From Survivor to Thriver
ICSA Today, Vol. 5, No. 3, 2014, 22-29
From Survivor to Thriver
Angela “Vennie” Kocsis
The Move of God, which is also known as The Move, was founded by a former Baptist preacher in the 1960s in Florida. During his ministry, Sam Fife was a charismatic leader. It was a time of unrest in the country, with seething racial tensions and an increasingly unpopular Vietnam War. Sam seemed able to offer a sense of security, a place to belong, for people across the United States and Canada, and eventually in other countries around the world.The basis of Sam Fife’s doctrine was that God had set some individuals inside the church system, first as apostles, then as prophets, and after that in a three-fold ministry. This configuration made up what Sam called the five-fold ministry that he taught would one day govern the world under God’s direction (Sam Fife’s sermon, God’s School of Divine Government, is available in its entirety at http://www.ima.cc/godsschool.php).
In the late ’60s and early ’70s, Sam began to gather his followers into the wilderness to prepare for this transition and end of the world. In a matter of just a few years, Fife’s followers had moved onto farms in Alaska, Canada, and South America. Sporting a large array of military equipment from Quonset huts to military cots, beds, and ham radios, Fife’s followers utilized his methods to build an empire. By 1974, the movement was boasting up to 40,000 followers from all walks of life.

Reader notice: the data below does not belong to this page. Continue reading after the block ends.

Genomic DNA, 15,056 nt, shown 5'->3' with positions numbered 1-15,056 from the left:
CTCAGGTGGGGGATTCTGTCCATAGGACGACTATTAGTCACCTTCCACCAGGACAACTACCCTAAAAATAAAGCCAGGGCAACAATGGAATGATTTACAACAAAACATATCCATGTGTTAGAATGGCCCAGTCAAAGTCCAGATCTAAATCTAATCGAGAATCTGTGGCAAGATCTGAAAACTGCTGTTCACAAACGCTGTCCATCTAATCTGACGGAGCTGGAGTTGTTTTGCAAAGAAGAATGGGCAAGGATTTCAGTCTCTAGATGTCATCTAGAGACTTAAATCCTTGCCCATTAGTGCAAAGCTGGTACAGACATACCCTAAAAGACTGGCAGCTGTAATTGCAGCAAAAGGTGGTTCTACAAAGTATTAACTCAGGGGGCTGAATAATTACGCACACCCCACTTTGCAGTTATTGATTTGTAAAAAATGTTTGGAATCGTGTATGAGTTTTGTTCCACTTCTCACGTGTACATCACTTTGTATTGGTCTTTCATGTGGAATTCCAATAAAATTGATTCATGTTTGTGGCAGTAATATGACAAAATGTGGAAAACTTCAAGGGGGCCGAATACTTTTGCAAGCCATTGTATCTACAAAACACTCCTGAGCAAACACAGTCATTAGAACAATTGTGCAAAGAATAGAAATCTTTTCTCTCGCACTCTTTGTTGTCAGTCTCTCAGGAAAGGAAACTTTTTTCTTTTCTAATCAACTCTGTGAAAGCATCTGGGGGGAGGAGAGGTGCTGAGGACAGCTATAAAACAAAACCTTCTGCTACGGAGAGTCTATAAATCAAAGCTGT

When Sam Fife died in a plane crash in 1979, Move Elders, primarily led by C. E. Buddy Cobb, took over his ministry. Today, The Move of God exists in the form of nonprofit organizations and churches scattered across the world. They still have a strong following and still teach the same doctrines passed on by Sam Fife (see http://www.ima.cc/messages.php).
Although The Move still has supporters, several hundred people have participated in a Yahoo group in which they have written thousands of messages detailing their experiences (https://groups.yahoo.com/neo/groups/sam_fife/info). Supporters relay positive experiences; many child survivors, along with some adults who left on their own, describe a more sinister scene.